/Sector Futures provides specialised reports based on the monitoring of existing foresight studies, scenario work, innovation studies and reliable data sources. April 2006 features the complete Sector Futures article series on the childcare services sector. The first article sets out to define the sector, outlining its market size, structure and employment figures, and looks at the trends and drivers shaping the sector. Subsequent articles assess these factors and review some scenario work relating to the sector’s future, before concluding with an analysis of major policy issues and challenges facing childcare services in the EU./
  • The biomedical healthcare sector - what future?

    08 januari 2006
    /Sector Futures provides specialised reports based on the monitoring of existing foresight studies, scenario work, innovation studies and reliable data sources. January 2006 features the complete Sector Futures article series on the biomedical healthcare sector. It sets out by defining the sector, outlining its market size, structure and employment figures, and looks at the trends and drivers shaping the sector. Subsequent articles assess the impact and review some scenario work relating to the sector’s future before concluding with an analysis of major policy issues and challenges facing the industry./
  • The performing arts sector - visions of the future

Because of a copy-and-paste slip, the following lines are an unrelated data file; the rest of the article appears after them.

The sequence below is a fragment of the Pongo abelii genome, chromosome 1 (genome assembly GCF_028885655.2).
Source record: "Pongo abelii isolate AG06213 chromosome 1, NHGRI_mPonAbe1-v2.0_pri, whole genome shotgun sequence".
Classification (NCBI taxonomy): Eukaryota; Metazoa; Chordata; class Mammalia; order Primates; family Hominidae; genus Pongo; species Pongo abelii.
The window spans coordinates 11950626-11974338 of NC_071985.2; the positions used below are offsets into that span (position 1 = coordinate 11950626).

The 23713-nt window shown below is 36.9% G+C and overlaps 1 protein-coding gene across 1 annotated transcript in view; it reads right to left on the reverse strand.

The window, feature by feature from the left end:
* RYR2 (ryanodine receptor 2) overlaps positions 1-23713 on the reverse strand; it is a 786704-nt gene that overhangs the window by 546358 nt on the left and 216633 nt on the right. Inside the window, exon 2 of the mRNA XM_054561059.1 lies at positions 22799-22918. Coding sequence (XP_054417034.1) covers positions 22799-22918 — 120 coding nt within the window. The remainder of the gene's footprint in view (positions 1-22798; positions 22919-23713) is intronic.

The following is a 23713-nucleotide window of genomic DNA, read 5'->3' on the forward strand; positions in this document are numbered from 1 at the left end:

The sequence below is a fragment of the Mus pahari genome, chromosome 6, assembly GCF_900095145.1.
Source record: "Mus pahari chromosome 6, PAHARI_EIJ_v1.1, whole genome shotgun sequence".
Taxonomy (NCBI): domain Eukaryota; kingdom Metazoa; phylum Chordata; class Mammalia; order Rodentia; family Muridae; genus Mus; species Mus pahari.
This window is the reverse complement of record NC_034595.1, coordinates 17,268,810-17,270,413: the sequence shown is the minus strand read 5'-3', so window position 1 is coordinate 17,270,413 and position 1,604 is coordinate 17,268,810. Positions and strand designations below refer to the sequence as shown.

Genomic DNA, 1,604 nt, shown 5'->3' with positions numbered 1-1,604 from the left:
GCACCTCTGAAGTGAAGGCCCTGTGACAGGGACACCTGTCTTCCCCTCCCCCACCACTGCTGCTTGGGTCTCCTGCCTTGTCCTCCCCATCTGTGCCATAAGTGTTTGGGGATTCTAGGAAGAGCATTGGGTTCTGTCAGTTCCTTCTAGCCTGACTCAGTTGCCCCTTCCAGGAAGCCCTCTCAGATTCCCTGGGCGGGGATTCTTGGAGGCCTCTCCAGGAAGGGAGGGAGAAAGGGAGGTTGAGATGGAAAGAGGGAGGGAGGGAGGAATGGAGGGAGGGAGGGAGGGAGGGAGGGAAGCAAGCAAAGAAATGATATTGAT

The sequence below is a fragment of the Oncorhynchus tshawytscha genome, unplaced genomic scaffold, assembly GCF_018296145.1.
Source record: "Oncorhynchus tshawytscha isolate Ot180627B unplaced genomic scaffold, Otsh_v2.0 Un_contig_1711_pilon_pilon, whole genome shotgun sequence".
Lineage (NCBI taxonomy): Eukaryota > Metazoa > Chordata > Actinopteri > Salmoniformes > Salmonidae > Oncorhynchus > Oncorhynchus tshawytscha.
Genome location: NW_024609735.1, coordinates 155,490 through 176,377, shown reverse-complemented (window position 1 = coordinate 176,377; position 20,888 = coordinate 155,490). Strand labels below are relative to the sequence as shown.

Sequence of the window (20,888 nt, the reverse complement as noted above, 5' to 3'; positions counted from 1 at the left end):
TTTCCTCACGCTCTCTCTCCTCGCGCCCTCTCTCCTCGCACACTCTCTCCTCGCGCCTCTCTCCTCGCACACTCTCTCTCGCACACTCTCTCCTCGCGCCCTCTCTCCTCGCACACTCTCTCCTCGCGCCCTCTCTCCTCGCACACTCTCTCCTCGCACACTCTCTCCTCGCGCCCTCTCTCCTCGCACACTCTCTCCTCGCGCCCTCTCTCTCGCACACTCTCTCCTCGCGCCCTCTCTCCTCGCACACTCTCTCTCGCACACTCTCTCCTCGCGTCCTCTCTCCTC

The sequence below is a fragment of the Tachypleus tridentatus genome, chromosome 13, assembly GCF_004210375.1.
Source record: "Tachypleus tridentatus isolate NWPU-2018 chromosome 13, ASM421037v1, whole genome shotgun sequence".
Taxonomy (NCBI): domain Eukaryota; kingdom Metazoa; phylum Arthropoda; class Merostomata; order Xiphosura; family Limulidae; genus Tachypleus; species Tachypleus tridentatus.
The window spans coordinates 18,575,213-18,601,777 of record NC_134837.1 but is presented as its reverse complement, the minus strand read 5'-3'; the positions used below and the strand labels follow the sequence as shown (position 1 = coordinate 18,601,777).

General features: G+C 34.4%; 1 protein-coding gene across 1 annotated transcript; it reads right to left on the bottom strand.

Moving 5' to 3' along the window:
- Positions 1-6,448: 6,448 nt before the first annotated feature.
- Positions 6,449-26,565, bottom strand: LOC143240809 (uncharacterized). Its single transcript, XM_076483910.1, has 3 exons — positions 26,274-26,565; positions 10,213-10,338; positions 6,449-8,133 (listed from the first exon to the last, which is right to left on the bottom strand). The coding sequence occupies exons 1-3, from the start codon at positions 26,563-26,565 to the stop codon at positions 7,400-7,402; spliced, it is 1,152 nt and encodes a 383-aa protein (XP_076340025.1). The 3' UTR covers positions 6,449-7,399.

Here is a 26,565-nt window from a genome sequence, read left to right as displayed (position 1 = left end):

08 januari 2006
    /This second article in the series focuses on the main factors influencing the present and future of the performing arts sector. It builds on the first article, which described the salient features of the sector, in particular, the size and structure of its market, the nature of employment, and issues and uncertainties facing the sector. It examines the main trends and drivers shaping the sector’s future, including the forces that are leading to a reduction in the public funding available to the performing arts./
  • The performing arts sector - policy issues and challenges for the future

    08 januari 2006
    /The first two articles in this series on the performing arts sector introduced and defined the sector, and then reviewed the trends and drivers affecting the sector. This third and last article on the sector presents the major policy issues and challenges facing the sector. The analysis considers the time profile of each policy issue and how it affects regions and companies. Policy issues identified include digitalisation of content leading to an increased number of distribution channels, sources of funding for the live performing arts and the changing skills mix required in the sector./